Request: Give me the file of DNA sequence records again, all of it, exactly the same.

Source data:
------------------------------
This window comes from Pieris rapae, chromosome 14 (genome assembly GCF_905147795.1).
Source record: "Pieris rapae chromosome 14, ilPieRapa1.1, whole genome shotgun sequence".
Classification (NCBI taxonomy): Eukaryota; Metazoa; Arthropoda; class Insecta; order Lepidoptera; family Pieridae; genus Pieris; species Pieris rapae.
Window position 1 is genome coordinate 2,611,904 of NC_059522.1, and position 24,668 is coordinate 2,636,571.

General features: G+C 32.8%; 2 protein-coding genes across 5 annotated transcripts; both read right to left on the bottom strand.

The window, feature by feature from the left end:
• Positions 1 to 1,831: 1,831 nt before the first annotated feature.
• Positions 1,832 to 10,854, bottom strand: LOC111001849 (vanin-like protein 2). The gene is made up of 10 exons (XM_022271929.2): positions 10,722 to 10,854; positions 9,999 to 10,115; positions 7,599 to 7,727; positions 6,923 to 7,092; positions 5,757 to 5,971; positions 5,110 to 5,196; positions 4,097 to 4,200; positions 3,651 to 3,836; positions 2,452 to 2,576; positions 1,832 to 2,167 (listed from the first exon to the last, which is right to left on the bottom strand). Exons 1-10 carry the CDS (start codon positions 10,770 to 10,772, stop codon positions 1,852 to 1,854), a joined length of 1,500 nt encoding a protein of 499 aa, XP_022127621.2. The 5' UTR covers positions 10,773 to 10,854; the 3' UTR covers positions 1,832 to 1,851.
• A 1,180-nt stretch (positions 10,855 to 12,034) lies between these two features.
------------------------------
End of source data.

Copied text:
This window comes from Pieris rapae, chromosome 14 (genome assembly GCF_905147795.1).
Source record: "Pieris rapae chromosome 14, ilPieRapa1.1, whole genome shotgun sequence".
Classification (NCBI taxonomy): Eukaryota; Metazoa; Arthropoda; class Insecta; order Lepidoptera; family Pieridae; genus Pieris; species Pieris rapae.
Window position 1 is genome coordinate 2,611,904 of NC_059522.1, and position 24,668 is coordinate 2,636,571.

General features: G+C 32.8%; 2 protein-coding genes across 5 annotated transcripts; both read right to left on the bottom strand.

The window, feature by feature from the left end:
• Positions 1 to 1,831: 1,831 nt before the first annotated feature.
• Positions 1,832 to 10,854, bottom strand: LOC111001849 (vanin-like protein 2). The gene is made up of 10 exons (XM_022271929.2): positions 10,722 to 10,854; positions 9,999 to 10,115; positions 7,599 to 7,727; positions 6,923 to 7,092; positions 5,757 to 5,971; positions 5,110 to 5,196; positions 4,097 to 4,200; positions 3,651 to 3,836; positions 2,452 to 2,576; positions 1,832 to 2,167 (listed from the first exon to the last, which is right to left on the bottom strand). Exons 1-10 carry the CDS (start codon positions 10,770 to 10,772, stop codon positions 1,852 to 1,854), a joined length of 1,500 nt encoding a protein of 499 aa, XP_022127621.2. The 5' UTR covers positions 10,773 to 10,854; the 3' UTR covers positions 1,832 to 1,851.
• A 1,180-nt stretch (positions 10,855 to 12,034) lies between these two features.